Exploring Whether Talking With Parents, Siblings, and Friends Moderates the Association Between Peer Victimization and Adverse Psychosocial Outcomes

Jun Sung Hong, Saijun Zhang, A. Antonio Gonzalez-Prendes, Maha Albdour

Research output: Contribution to journalArticlepeer-review

8 Scopus citations

Abstract

The purpose of this study is to explore whether talking with parents, siblings, and friends will moderate the association between peer victimization and adverse outcomes (internalizing problems, alcohol/tobacco use, and delinquent friend affiliation). Data were derived from the Health Behavior in School-Aged Children, 2009 to 2010 cohort study in the United States (n = 12,642). Bivariate, logistic regression and ordinal least squares regression analyses were conducted. Peer victimization was found to be associated with all the adverse outcomes. Although ease of talking with parents had a lower likelihood of alcohol/tobacco use, it increased alcohol/tobacco risk when peer victimization increased. Ease of talking with friends showed a higher likelihood of alcohol/tobacco use, but the likelihood was lower when peer victimization increased. Ease of talking with parents and ease of talking with friends both lowered the likelihood of delinquent friend affiliation; however, ease of talking with parents increased the risk of delinquent friend affiliation when peer victimization increased. Moreover, ease of talking with friends decreased the risk of internalizing problems, although it increased the risk of such behaviors when peer victimization increased. Talking with siblings did not buffer the association between peer victimization and adverse outcomes. Implications for practice are also discussed.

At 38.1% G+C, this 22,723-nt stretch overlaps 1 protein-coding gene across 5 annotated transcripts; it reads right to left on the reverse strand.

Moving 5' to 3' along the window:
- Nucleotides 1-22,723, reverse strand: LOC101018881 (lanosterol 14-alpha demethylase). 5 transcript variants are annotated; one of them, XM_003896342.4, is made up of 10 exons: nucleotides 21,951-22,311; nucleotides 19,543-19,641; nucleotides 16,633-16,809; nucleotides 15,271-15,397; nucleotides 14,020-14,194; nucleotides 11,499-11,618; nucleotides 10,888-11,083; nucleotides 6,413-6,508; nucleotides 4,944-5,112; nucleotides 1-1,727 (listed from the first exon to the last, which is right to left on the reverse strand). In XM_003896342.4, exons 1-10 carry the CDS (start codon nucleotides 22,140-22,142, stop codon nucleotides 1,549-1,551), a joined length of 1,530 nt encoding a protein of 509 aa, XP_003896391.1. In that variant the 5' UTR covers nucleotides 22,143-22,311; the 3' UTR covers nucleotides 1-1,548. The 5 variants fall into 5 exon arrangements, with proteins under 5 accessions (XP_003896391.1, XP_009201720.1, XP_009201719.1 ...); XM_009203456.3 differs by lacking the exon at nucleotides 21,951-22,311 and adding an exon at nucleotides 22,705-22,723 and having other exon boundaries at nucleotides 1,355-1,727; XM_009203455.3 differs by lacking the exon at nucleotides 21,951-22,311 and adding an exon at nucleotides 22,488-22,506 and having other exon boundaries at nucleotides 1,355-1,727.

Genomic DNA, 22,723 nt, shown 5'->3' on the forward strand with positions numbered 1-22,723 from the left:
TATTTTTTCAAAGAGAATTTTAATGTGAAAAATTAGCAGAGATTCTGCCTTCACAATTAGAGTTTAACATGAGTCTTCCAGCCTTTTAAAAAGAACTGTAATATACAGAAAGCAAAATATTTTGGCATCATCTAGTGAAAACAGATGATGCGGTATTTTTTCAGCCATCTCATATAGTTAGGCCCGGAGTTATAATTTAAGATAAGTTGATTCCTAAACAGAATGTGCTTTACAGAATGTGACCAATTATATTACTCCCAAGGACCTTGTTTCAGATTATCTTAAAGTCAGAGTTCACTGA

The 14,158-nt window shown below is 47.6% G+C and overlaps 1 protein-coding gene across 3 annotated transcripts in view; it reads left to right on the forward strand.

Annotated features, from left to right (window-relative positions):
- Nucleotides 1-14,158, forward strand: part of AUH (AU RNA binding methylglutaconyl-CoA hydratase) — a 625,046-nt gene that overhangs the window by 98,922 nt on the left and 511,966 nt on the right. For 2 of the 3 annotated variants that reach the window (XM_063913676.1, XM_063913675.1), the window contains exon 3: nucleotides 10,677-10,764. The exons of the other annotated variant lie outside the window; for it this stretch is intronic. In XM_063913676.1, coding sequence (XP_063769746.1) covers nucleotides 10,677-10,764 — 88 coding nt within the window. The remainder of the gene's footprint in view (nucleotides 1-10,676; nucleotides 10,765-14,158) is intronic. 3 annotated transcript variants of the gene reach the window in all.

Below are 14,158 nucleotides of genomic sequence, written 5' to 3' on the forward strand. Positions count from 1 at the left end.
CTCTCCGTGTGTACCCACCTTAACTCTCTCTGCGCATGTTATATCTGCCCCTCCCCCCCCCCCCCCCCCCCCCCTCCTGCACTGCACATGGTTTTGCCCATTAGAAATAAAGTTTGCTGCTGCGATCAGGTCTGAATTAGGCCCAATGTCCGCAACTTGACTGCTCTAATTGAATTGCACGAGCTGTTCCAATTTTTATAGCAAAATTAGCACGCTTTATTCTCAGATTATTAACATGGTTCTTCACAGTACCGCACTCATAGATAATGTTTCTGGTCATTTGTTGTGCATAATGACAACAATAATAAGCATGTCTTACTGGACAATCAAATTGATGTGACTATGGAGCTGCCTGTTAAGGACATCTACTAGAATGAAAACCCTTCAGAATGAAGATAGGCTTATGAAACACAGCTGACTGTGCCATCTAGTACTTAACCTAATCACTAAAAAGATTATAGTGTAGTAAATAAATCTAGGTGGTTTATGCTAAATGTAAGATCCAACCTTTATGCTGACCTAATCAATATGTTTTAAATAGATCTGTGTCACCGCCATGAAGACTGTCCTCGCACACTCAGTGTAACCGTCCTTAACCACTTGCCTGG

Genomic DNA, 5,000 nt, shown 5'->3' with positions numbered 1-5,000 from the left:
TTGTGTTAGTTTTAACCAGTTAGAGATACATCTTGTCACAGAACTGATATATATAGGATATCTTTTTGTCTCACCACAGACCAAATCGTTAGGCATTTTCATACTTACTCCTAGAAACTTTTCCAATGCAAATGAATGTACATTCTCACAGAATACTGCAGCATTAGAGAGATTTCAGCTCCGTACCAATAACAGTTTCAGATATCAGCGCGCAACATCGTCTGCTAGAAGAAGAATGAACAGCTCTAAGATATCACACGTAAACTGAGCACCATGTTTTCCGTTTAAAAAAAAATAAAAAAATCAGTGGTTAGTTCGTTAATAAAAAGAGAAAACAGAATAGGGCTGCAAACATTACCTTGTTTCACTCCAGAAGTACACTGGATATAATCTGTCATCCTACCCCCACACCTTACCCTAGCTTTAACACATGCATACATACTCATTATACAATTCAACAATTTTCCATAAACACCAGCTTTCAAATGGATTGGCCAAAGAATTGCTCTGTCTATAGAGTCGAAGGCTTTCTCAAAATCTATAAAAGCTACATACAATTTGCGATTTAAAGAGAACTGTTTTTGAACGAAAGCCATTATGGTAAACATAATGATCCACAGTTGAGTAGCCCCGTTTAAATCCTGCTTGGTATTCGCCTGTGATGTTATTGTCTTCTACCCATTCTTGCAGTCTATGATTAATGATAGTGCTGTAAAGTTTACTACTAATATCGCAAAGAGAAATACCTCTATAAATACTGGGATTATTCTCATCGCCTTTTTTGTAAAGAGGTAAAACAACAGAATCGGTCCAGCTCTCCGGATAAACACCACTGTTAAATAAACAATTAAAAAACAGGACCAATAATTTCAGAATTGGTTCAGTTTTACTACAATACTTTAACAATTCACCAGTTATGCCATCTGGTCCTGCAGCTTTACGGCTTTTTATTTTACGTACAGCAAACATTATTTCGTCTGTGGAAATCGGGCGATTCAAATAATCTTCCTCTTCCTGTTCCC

Original languageEnglish
Pages (from-to)11109-11139
Number of pages31
JournalJournal of Interpersonal Violence
Volume36
Issue number23-24
DOIs
StatePublished - Dec 2021

Bibliographical note

Publisher Copyright:
© The Author(s) 2020.

Keywords

  • adolescents
  • bullying
  • parents
  • peer relationships
  • sibling relationships
  • victimization

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